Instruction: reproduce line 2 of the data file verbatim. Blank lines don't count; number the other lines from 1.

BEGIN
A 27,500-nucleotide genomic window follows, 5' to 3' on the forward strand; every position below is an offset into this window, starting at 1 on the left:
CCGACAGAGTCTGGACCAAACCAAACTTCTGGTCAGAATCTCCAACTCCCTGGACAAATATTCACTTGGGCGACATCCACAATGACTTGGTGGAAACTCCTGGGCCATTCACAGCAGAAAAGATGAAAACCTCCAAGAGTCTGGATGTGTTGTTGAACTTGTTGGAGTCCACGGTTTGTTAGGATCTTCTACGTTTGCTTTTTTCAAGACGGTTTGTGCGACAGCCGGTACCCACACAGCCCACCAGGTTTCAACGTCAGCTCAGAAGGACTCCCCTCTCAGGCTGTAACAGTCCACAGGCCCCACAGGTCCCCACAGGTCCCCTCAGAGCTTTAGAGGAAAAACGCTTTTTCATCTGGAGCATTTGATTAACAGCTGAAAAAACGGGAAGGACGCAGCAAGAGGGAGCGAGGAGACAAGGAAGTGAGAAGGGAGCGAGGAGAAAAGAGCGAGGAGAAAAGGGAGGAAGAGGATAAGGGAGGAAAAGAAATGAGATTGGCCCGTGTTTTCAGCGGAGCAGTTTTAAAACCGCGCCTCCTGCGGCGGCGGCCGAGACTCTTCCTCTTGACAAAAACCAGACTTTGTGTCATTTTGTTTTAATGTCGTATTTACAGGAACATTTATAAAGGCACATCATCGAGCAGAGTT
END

CCGACAGAGTCTGGACCAAACCAAACTTCTGGTCAGAATCTCCAACTCCCTGGACAAATATTCACTTGGGCGACATCCACAATGACTTGGTGGAAACTCCTGGGCCATTCACAGCAGAAAAGATGAAAACCTCCAAGAGTCTGGATGTGTTGTTGAACTTGTTGGAGTCCACGGTTTGTTAGGATCTTCTACGTTTGCTTTTTTCAAGACGGTTTGTGCGACAGCCGGTACCCACACAGCCCACCAGGTTTCAACGTCAGCTCAGAAGGACTCCCCTCTCAGGCTGTAACAGTCCACAGGCCCCACAGGTCCCCACAGGTCCCCTCAGAGCTTTAGAGGAAAAACGCTTTTTCATCTGGAGCATTTGATTAACAGCTGAAAAAACGGGAAGGACGCAGCAAGAGGGAGCGAGGAGACAAGGAAGTGAGAAGGGAGCGAGGAGAAAAGAGCGAGGAGAAAAGGGAGGAAGAGGATAAGGGAGGAAAAGAAATGAGATTGGCCCGTGTTTTCAGCGGAGCAGTTTTAAAACCGCGCCTCCTGCGGCGGCGGCCGAGACTCTTCCTCTTGACAAAAACCAGACTTTGTGTCATTTTGTTTTAATGTCGTATTTACAGGAACATTTATAAAGGCACATCATCGAGCAGAGTT